Conjunctions, groupings and a comet hunt
Last week we had a lot of nice conjunctions and groupings. To quote a song from my generation, "And the beat goes on." Now you know why they call me the "Stargeezer."
The "Path of the Planets" is still quite visible and can be traced from Venus low in the west after sunset up and to the left finding Mars and Saturn.
While you are on the path, look for the open star cluster M44, The Beehive Cluster, Regulus, the brightest star in Leo, the Lion and Spica, the brightest star in Virgo, the Maiden. They all lay along the planetary pathway.
The moon will also be marching along the pathway as it never strays too far from the ecliptic.
Tonight, June 16, a five-day old crescent moon will be below Mars and Regulus. On Saturday it will be close to Saturn.
If you will watch each evening as the moon travels further eastward note how the crescent grows larger until on Saturday, June 19, when it will be at first quarter, or half of the moon's face will be lit by sunlight.
Venus is also traveling these evenings. Tonight it is just above the western horizon and by Saturday it will be up near M44 where the moon was a few days ago. Watch each evening as it travels on up to near Regulus.
Bright Venus will stay in the area of M44 for the next few days which will provide some excellent opportunities for some fine binocular viewing.
If you will follow Venus each night, by the end of the first week in July it will be near Regulus where Mars was recently.
The summer solstice, the first day of summer, is on Monday, June 21, at 5:28 p.m. MDT. The solstice means the sun has traveled as far north along the horizon as it is going to get.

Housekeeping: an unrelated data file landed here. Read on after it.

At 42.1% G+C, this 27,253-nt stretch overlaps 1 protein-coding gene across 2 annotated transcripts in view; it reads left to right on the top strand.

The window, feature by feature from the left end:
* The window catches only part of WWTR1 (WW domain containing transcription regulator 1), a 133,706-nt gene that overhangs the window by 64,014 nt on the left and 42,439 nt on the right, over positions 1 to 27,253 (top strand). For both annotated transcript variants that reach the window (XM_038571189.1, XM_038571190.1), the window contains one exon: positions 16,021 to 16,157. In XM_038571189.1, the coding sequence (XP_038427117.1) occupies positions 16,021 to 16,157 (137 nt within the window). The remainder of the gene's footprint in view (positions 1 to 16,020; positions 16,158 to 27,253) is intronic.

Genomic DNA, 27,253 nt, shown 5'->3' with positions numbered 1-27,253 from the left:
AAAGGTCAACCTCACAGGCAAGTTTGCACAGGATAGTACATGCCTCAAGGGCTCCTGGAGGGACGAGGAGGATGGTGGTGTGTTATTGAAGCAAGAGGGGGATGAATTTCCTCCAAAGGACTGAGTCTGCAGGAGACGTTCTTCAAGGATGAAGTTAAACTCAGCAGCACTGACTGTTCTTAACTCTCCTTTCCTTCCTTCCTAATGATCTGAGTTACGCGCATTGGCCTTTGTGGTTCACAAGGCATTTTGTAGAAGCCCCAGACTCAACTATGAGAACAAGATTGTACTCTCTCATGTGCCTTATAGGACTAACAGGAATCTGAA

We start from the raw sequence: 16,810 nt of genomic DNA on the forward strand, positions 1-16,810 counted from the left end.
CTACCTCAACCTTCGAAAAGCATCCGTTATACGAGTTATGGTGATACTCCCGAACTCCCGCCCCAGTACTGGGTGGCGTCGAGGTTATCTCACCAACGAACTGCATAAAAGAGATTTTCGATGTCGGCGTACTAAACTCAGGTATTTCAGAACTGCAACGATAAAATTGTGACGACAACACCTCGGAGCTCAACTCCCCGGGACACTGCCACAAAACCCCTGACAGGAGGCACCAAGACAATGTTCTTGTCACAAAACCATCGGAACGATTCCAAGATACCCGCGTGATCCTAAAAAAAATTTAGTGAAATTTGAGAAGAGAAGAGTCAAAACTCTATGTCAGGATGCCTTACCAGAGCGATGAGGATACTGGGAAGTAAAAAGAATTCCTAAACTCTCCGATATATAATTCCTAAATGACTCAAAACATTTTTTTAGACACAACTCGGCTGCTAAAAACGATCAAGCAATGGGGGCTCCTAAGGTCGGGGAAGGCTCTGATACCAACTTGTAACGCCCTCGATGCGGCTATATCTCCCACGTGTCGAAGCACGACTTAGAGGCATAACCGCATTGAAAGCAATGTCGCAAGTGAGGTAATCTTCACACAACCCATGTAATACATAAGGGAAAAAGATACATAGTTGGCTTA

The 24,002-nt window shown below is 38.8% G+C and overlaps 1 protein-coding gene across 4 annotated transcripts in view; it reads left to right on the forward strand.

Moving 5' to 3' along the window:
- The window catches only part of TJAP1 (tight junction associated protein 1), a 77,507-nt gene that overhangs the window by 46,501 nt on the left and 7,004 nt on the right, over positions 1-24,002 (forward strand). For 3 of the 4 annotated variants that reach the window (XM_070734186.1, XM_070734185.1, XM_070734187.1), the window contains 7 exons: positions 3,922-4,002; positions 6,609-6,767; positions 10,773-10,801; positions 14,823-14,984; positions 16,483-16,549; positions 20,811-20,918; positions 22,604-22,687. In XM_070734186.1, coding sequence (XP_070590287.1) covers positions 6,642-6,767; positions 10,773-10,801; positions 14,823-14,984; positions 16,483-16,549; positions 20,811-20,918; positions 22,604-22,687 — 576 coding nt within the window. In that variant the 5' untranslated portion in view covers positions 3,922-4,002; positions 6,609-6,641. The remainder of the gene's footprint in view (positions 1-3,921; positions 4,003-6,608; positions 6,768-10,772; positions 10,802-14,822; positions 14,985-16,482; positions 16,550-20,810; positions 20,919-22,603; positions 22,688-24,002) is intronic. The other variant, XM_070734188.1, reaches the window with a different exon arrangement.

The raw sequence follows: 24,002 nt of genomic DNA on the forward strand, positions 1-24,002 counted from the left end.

For the week of June 20 to 26 the sun will rise and set at about the same time and place each day. In this case rising at 5:16 a.m. MDT and setting at 8:18 p.m. MDT.
Solstice means "sun stand still" from when the sun seems to rise and set at the same place and time each day.
After that, the sun will start to travel back south along the horizon and the days will get shorter and the nights longer until the Autumnal Equinox, the first day of autumn, when day and night will be relatively equal.
And now for a shameless commercial. There is still time to register for the Observational Astronomy class sponsored by the extended campus of Mid-Plains Community College in Imperial.
The first class will be an indoor meeting on Wednesday, June 23, at the campus building in Imperial at 1320 Broadway at 7 p.m. MDT. Call the Imperial office at (308) 883-5972 and ask to register for the class.
The class will meet once a month for four months. The plan is to observe the constellations of spring, summer and autumn. Depending on how well the class goes we may even try for some winter constellation observing later.
First quarter moon, June 19. I wasn't ready to share this yet until I had the opportunity to view it myself. Okay campers, grab the binoculars and head outside at between 3:30 and 4 a.m. MDT and look northeast and let's start our "Comet Hunt."
Comet 2009 R1 McNaught is presently below Perseus showing at about sixth magnitude which is just about visible with just the eyes alone, although binoculars will be a great help. A dark-sky place will be needed far away from any city lighting. As the week progresses the comet will move down toward the horizon and on Monday, June 21, it will be within one degree of bright Capella in Auriga which will be a great help in finding the comet. As this is being written there is no visible tail but that could change as the ice ball from the outer part of the solar system moves closer to the sun. Happy hunting.
More astronomical blathering.